It would seem like buying ribs for your next cookout would be a simple process, until you're sitting at the butcher's counter trying to choose between spare ribs and baby back ribs. Which one is better? What's different about cooking baby back ribs over any other type of ribs? Today, we'll show you the differences and give you some tips for preparing the different cuts. It's all about the ribs baby!
What are Baby Back Ribs?
Baby back ribs are cut from high on the ribs near the spine of a hog. This cut is meaty, juicy, and tender when slow cooked. The baby back ribs name originates from Chicago-area butchers sometime around the late 1950's or early 1960's, but there is some debate about the reason for the name. Some people claim the term "baby" is used because of the tenderness of the cut, while others state it is due to the shorter size of the ribs in relation to spare ribs. Another possible explanation is that baby back ribs are cut from market weight hogs, not sows.
No matter what version of the truth you choose, one thing is for sure – you really can't go wrong grilling, smoking, or even baking a rack of baby back ribs. In fact, many people will tell you that baby backs are the best rib pork meat you can get. We don't disagree.
What makes Spare Ribs Different?
Spare rib cuts are from the lower portion of the ribs, where the bones and meat reach around to the sternum and the belly of the pig. Spare ribs may be fattier than baby back ribs, but are also tougher and contain more connective tissue. Spare ribs are flatter than baby back ribs and are usually a rectangular cut. Spare ribs are often sold as St. Louis style or Kansas City style ribs because those cities popularized the cut. When a butcher cuts St. Louis style ribs, they remove the sternum, cartlidge, and rib tips. This gives you the classic rectangular shape. St. Louis style ribs are typically heavily sauced with a tomato-based, sweet barbecue sauce.
How to Cook Spare Ribs, St. Louis Style
You've probably seen lots of recipes telling you to boil your spare ribs before grilling. Please don't do this. It's the fastest way to end up with dry, tasteless pork ribs. The trick with cooking ribs to perfection is to go low and slow. We love smoking our spare ribs over oak or hickory to create a smoky flavor that pairs perfectly with one of our favorite things in the whole world – Bearded Butchers Blend Barbecue Sauce. If you haven't tried it yet, pick up a bottle from our webstore. Trust us, you'll just throw all the other barbecue sauces in your refrigerator away. It's simply awesome sauce. We like to smoke our ribs for several hours, then smother them in sauce and smoke for another hour or two until internal temperatures hit about 195 to 205 degrees. That's the point where the meat slides right off the bone and you get the ideal St. Louis style flavor. Smoked St. Louis pork ribs are just about the best thing you can make on a smoker.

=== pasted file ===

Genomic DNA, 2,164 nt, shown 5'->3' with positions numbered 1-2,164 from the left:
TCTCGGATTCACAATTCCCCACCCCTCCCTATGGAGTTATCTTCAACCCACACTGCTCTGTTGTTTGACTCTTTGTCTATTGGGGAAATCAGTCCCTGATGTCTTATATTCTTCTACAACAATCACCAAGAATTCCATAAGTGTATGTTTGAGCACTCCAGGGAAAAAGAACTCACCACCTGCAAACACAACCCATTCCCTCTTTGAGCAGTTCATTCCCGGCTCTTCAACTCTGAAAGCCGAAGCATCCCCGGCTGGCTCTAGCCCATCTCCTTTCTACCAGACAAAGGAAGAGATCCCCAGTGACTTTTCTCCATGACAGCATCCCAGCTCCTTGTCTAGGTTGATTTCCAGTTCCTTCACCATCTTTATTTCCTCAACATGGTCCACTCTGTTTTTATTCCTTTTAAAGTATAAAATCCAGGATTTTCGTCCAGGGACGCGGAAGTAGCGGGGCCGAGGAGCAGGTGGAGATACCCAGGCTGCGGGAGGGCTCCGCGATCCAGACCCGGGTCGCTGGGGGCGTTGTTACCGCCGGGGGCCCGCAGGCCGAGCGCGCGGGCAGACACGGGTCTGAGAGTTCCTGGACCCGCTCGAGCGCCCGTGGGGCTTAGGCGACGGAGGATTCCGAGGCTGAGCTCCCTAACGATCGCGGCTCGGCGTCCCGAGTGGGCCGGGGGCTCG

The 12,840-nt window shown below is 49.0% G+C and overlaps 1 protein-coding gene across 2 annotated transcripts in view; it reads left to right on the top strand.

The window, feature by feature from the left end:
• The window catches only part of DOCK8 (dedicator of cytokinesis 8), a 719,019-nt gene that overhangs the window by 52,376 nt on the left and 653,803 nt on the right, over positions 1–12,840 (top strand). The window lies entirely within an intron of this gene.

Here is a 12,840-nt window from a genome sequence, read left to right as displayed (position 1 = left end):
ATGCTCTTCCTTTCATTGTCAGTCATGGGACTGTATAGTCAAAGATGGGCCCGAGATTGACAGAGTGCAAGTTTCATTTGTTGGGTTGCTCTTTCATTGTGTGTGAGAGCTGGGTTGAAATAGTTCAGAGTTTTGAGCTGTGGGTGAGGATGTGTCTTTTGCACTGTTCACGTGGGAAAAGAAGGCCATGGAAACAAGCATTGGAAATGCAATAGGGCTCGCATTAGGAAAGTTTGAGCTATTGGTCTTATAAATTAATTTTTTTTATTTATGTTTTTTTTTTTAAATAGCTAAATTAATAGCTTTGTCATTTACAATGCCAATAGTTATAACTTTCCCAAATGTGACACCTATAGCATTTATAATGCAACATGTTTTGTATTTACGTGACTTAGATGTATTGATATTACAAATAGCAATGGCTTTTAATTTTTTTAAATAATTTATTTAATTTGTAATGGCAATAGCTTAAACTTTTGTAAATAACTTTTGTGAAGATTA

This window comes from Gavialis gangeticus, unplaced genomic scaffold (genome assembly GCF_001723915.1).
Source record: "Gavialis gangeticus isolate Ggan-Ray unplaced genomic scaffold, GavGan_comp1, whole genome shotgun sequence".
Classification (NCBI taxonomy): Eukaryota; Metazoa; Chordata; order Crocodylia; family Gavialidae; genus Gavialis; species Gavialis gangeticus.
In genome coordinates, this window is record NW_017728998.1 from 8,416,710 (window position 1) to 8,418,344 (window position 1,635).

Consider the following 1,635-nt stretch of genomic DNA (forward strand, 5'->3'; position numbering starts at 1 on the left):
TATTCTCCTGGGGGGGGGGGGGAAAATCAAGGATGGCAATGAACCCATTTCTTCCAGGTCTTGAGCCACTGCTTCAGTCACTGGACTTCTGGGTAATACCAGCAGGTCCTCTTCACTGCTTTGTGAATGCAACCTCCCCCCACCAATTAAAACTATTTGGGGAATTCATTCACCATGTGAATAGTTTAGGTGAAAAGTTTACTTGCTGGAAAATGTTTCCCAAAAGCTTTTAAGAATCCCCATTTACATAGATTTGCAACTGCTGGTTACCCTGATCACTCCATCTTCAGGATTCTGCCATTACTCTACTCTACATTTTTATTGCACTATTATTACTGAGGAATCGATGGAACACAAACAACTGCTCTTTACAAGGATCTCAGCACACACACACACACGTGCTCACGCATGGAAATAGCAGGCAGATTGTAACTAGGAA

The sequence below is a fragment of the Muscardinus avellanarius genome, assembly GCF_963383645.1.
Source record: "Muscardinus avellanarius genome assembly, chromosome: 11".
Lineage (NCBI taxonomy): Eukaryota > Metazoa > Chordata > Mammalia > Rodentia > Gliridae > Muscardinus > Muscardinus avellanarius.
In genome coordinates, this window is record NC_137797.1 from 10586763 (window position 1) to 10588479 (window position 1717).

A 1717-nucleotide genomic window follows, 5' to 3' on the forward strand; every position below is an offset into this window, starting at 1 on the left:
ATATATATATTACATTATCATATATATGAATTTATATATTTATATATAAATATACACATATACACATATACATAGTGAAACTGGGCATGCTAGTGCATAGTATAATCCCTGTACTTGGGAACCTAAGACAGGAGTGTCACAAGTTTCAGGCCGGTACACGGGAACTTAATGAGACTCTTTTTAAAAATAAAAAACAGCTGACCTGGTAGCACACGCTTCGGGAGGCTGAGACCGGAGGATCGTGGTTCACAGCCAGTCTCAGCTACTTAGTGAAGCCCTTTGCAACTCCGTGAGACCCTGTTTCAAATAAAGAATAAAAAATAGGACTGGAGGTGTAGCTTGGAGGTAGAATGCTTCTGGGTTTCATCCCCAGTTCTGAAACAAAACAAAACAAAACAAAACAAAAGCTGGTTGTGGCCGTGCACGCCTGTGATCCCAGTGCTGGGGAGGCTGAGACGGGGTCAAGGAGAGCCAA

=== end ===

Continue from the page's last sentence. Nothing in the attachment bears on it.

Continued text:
Baby Back Rib Cooking Tips
Oven baking can give you a really delicate, fall-off-the-bone baby back rack, and it's one of the best ways to cook ribs. The back ribs contain less fat than spare ribs, but are more tender because the muscle group is used less by the hog. Back ribs will be meatier than spare ribs. One thing we love doing is grilling a baby back rib rack on our Big Green Egg at low temperature for several hours, then increasing the temps to reverse sear the back ribs. You should try one of our Bearded Butchers Blend Seasonings as a dry rub the next time you are grilling or smoking baby backs.
What's a Pork Button?
This funny sounding and kind of rare style is actually the small medallions of pork on the ends of the spine just before the hips and behind the rib. Our favorite pork buttons recipe is really simple: loads of our barbecue sauce in a crock pot to slow simmer for hours. You get tender little morsels of melt-in-your-mouth deliciousness with practically no hassle at all.
Picking the Best Ribs
If you are confronted with the choice to pick between spare ribs and baby backs, you can use these tips to select the best. Always look for thick, meaty ribs. Baby back ribs should taper from larger to smaller, and should be relatively thick on the spine side. Spare ribs will usually be a similar thickness all the way across and have between 10 and 13 bones. Pork ribs should have a consistent pink to red color. Avoid packages with liquid or blood, as these are not fresh.
It may seem like there isn't a lot of difference between the two type of pork ribs. The real difference is in the type of muscle group, but either one can be tender, moist, and delicious if cooked the right way. It is always the case with any type of rib meat that low and slow is the way to go. Too high of temperature just dries the meat out and leaves you with tough, flavorless rib meat.
Don't be afraid to experiment with different ingredients to flavor your ribs. A classic is to coat ribs with brown sugar, molasses, and black pepper which gives a sweet, delicious flavor. Honey is also a great ingredient to use on ribs. Try a dry rub with our Bearded Butchers Blend Hot Seasoning for a kicked-up take on the traditional rib rack recipe.